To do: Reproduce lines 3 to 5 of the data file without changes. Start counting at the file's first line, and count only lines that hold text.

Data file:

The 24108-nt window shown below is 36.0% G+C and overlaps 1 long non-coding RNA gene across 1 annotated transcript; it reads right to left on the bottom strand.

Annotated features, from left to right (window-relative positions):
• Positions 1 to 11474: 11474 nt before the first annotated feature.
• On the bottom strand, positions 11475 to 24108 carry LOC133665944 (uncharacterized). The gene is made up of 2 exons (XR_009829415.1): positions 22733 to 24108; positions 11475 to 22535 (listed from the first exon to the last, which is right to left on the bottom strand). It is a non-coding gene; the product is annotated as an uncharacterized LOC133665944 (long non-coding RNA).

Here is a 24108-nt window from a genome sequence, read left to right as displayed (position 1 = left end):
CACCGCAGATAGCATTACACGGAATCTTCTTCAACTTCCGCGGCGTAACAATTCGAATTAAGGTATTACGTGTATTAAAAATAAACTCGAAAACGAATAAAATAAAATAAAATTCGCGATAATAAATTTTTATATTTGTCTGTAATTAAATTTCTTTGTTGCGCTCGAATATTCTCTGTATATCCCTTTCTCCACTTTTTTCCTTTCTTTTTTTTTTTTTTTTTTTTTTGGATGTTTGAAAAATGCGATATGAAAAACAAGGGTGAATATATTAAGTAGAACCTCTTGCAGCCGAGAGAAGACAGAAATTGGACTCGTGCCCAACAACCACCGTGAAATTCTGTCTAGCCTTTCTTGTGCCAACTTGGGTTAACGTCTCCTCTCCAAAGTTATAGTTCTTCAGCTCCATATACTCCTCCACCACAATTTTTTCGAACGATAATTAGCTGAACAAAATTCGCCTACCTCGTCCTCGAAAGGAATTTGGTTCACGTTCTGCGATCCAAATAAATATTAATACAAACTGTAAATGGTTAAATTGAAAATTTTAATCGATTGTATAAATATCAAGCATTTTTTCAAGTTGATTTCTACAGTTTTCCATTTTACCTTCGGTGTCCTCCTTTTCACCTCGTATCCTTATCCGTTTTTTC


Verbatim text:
• Positions 1 to 11474: 11474 nt before the first annotated feature.
• On the bottom strand, positions 11475 to 24108 carry LOC133665944 (uncharacterized). The gene is made up of 2 exons (XR_009829415.1): positions 22733 to 24108; positions 11475 to 22535 (listed from the first exon to the last, which is right to left on the bottom strand). It is a non-coding gene; the product is annotated as an uncharacterized LOC133665944 (long non-coding RNA).

Here is a 24108-nt window from a genome sequence, read left to right as displayed (position 1 = left end):